PRIOR TO ITS IMPLEMENTATION into law, the Office of the Data Protection Commissioner (DPC) released a guidance note on the General Data Protection Regulation (the GDPR). This was the first in a series to assist organisations in their preparations towards full compliance with the GDPR when it subsequently came into force on 25 May 2018.
To concentrate corporate minds on compliance, it is worth knowing that potential fines for breaches of the GDPR are substantial (€20,000 or 4% of total annual global turnover, whichever is higher) and that the DPC’s powers of enforcement have been enhanced and also are now better funded.
Looking at it from the other side, Helen Dixon, the DPC, suggested at a recent talk, that it may be useful to stand in the shoes of the individual and consider how damaging it could be to have your own personal data revealed or misused in some way. You can find the text of the GDPR itself at: http://ec.europa.eu/justice/data-protection/reform/files/regulation_oj_en.pdf.
The DPC recommends beginning with a “review and enhance” analysis of your personal data processing, present or planned for the future. This “personal data” means information you process relating to an identified or identifiable natural person known as a “data subject” but it does not include a dead person. It does not relate to any information other than personal data. Nor does it relate to anonymised data. “Processing” means any operation or set of operations performed on personal data by automated or other methods such as collection, storage (this includes data filed manually or ordered in some way, say, in a filing cabinet), alteration, dissemination or destruction etc.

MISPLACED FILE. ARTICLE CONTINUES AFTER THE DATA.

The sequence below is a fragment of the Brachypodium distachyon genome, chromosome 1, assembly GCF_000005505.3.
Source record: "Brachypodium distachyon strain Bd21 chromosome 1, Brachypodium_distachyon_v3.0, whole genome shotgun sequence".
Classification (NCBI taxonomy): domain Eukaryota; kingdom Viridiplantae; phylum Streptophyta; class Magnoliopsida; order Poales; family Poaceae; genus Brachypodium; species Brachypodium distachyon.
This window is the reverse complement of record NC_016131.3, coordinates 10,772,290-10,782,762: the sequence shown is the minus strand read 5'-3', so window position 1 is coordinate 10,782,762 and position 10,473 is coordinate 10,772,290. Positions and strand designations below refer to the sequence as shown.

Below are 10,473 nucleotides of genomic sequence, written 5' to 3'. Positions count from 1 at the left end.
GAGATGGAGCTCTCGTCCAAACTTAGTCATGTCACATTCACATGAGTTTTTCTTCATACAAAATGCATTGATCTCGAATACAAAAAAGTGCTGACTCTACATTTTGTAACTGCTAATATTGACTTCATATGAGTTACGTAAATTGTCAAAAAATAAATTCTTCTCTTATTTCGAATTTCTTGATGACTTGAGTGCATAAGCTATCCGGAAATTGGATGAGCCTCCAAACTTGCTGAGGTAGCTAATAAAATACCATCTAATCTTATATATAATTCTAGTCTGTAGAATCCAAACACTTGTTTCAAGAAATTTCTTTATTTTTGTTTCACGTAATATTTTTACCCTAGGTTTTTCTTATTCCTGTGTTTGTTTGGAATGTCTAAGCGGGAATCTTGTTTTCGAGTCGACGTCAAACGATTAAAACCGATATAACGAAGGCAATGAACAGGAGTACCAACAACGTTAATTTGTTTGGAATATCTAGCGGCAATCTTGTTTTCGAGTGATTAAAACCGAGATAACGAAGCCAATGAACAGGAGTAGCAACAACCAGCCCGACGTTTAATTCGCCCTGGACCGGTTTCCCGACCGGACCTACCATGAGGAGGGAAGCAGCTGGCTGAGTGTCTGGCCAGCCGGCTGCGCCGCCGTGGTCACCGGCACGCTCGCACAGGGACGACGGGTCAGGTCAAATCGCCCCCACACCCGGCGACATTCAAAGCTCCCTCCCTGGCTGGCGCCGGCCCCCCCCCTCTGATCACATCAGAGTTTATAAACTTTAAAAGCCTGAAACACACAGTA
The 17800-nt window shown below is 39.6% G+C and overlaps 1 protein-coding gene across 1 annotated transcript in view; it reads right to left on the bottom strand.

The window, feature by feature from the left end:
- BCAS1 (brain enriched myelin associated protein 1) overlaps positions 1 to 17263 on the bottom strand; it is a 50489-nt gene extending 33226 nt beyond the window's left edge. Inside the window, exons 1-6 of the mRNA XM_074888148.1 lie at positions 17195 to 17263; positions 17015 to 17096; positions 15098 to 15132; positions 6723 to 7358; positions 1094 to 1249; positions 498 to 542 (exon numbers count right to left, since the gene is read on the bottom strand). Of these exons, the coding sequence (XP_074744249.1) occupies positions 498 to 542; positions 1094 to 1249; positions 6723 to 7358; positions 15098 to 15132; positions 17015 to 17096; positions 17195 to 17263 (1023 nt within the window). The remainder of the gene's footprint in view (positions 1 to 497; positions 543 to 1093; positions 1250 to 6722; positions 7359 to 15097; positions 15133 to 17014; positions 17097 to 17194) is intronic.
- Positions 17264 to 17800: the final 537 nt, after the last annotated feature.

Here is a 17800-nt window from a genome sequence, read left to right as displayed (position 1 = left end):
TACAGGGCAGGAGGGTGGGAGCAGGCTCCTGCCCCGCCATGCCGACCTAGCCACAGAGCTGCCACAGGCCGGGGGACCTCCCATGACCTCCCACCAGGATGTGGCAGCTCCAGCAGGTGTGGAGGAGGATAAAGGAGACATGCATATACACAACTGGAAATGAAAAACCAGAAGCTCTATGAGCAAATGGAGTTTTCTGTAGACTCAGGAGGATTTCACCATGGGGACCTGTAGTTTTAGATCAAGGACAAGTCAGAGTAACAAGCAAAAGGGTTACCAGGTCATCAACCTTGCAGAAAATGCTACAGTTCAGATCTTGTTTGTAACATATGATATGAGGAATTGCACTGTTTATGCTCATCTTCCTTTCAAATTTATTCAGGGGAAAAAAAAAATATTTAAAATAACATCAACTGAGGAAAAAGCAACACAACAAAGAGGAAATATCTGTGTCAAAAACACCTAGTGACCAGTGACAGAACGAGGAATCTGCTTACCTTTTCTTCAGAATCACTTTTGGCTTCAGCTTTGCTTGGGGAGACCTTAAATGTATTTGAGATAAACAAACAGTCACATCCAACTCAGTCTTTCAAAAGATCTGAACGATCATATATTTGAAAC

The first step is to find out what personal data you hold. Make an inventory of it. Draft an analysis on: Why are you are storing the personal data and why and how it was originally gathered. Decide how long you need to retain it or whether you can destroy it. If it is to be retained, how secure is it and can you make it more secure. If the data is shared with others or transferred to another country, set out the basis for doing so and the safeguards in place around that. Document all your findings and decisions.
This documented self-analysis is important because the Regulation requires data controllers to be accountable for the personal data they process AND to be able to demonstrate this accountability. However, it is not a once-off exercise – this document needs to be updated on an ongoing basis.
Now that you have carried out this review, consider whether any personal data needs to be rectified. Information that you have decided you need to collect and process must be done in a fair and accurate manner and must be kept confidential.
Put systems in place so that the data is safeguarded against loss, damage, destruction, or unlawful processing. These may include pseudonymisation, data minimisation (consider whether the data can be collected more selectively in the future) and consider installing systems that automatically provide data protection by design/default in respect of collection, processing, storage and access.